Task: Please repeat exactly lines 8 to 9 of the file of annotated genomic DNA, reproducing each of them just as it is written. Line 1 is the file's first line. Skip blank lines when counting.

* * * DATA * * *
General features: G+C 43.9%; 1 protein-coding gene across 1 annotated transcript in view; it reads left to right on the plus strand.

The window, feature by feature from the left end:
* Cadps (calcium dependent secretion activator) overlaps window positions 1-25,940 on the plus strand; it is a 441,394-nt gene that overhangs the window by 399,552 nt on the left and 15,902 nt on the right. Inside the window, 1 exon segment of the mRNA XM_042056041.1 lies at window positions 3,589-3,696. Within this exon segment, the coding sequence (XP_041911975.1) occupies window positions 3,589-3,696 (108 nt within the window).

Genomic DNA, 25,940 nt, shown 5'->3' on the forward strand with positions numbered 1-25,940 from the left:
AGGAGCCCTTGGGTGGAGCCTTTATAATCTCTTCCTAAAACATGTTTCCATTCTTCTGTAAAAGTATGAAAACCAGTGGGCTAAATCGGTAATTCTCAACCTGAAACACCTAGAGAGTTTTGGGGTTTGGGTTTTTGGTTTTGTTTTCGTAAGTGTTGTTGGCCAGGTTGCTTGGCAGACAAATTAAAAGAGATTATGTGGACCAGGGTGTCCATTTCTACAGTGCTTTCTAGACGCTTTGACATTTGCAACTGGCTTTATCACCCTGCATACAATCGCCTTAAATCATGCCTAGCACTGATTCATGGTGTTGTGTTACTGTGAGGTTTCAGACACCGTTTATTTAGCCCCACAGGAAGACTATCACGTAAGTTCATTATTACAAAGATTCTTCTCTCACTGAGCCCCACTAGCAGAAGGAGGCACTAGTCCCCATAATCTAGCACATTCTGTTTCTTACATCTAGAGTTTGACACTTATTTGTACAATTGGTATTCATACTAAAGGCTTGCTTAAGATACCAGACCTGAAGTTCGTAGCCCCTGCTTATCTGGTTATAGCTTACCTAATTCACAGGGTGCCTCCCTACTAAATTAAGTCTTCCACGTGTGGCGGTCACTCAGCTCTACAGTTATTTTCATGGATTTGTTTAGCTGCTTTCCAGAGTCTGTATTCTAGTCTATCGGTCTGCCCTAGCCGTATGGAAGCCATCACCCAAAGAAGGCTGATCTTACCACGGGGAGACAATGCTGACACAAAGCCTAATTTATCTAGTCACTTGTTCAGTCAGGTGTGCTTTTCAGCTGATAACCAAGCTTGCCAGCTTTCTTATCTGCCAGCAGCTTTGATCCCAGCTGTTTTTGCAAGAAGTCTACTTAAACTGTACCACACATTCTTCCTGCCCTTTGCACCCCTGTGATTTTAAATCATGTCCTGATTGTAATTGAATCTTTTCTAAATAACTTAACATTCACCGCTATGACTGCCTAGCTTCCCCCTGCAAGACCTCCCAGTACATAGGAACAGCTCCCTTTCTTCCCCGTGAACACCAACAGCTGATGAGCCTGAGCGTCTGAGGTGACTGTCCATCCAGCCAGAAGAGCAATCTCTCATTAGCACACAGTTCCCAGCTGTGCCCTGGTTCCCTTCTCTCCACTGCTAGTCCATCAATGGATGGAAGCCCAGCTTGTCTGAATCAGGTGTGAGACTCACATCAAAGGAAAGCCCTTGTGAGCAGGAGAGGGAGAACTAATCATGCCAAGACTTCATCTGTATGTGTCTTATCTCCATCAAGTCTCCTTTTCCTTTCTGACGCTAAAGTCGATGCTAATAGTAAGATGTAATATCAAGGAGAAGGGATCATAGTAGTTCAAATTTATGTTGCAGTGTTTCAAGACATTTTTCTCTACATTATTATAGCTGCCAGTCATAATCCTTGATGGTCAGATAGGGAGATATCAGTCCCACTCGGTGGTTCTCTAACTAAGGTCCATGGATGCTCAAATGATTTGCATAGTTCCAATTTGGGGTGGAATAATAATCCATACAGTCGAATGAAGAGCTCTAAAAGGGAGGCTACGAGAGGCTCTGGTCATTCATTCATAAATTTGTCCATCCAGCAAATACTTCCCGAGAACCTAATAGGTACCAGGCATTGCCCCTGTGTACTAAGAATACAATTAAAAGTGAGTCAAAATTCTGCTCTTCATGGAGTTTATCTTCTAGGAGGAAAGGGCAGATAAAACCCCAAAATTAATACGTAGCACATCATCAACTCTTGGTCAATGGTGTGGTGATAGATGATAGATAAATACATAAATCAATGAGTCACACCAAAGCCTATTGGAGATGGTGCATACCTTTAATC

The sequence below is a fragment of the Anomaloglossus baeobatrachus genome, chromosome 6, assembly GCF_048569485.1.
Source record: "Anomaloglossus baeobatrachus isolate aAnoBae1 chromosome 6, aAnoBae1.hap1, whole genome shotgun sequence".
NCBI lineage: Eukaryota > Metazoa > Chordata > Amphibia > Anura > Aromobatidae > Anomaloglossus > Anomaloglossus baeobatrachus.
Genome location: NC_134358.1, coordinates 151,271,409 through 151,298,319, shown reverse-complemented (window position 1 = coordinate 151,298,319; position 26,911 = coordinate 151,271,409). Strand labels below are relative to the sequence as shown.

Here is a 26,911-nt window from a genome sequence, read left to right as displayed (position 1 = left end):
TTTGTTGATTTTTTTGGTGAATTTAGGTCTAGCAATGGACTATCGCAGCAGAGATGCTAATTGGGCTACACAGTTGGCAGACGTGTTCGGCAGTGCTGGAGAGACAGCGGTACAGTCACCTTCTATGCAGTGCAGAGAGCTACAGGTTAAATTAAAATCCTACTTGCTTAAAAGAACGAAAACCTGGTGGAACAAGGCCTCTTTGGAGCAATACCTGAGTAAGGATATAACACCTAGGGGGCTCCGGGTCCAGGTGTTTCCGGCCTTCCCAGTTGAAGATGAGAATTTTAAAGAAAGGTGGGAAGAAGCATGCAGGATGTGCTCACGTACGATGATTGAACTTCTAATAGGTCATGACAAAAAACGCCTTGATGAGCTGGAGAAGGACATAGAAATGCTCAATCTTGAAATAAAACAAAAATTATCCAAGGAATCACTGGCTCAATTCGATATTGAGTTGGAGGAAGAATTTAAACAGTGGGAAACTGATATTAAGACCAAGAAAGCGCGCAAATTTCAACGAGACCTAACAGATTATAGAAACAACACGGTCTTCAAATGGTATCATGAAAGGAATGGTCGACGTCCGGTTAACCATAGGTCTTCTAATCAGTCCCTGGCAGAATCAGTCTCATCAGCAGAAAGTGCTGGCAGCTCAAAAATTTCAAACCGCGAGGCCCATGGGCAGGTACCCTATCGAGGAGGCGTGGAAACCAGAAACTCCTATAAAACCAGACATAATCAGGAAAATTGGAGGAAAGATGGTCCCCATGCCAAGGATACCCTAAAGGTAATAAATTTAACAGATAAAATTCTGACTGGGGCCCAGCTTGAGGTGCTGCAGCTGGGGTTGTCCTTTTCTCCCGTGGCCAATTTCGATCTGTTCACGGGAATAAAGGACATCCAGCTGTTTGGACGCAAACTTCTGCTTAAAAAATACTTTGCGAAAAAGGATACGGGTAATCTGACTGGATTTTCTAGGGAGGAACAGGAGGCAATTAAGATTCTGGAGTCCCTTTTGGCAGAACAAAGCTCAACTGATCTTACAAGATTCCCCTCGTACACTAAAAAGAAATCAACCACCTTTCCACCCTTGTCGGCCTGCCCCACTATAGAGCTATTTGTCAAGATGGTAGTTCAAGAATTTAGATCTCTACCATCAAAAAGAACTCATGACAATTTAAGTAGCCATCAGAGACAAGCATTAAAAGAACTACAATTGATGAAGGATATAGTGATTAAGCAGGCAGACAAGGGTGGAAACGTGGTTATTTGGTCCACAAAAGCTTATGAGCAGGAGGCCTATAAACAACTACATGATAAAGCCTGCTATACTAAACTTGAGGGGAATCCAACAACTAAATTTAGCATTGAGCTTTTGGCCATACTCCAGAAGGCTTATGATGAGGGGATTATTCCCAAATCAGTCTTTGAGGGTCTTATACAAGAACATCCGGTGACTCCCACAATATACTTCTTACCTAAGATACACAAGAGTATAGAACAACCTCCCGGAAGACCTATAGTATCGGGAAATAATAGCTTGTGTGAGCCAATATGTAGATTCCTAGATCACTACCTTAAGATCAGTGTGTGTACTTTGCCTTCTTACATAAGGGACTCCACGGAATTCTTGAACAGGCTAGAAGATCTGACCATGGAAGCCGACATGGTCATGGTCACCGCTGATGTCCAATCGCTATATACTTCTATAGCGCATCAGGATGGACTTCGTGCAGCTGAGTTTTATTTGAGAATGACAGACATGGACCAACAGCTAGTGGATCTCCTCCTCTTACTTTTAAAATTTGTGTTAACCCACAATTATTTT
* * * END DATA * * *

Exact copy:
NCBI lineage: Eukaryota > Metazoa > Chordata > Amphibia > Anura > Aromobatidae > Anomaloglossus > Anomaloglossus baeobatrachus.
Genome location: NC_134358.1, coordinates 151,271,409 through 151,298,319, shown reverse-complemented (window position 1 = coordinate 151,298,319; position 26,911 = coordinate 151,271,409). Strand labels below are relative to the sequence as shown.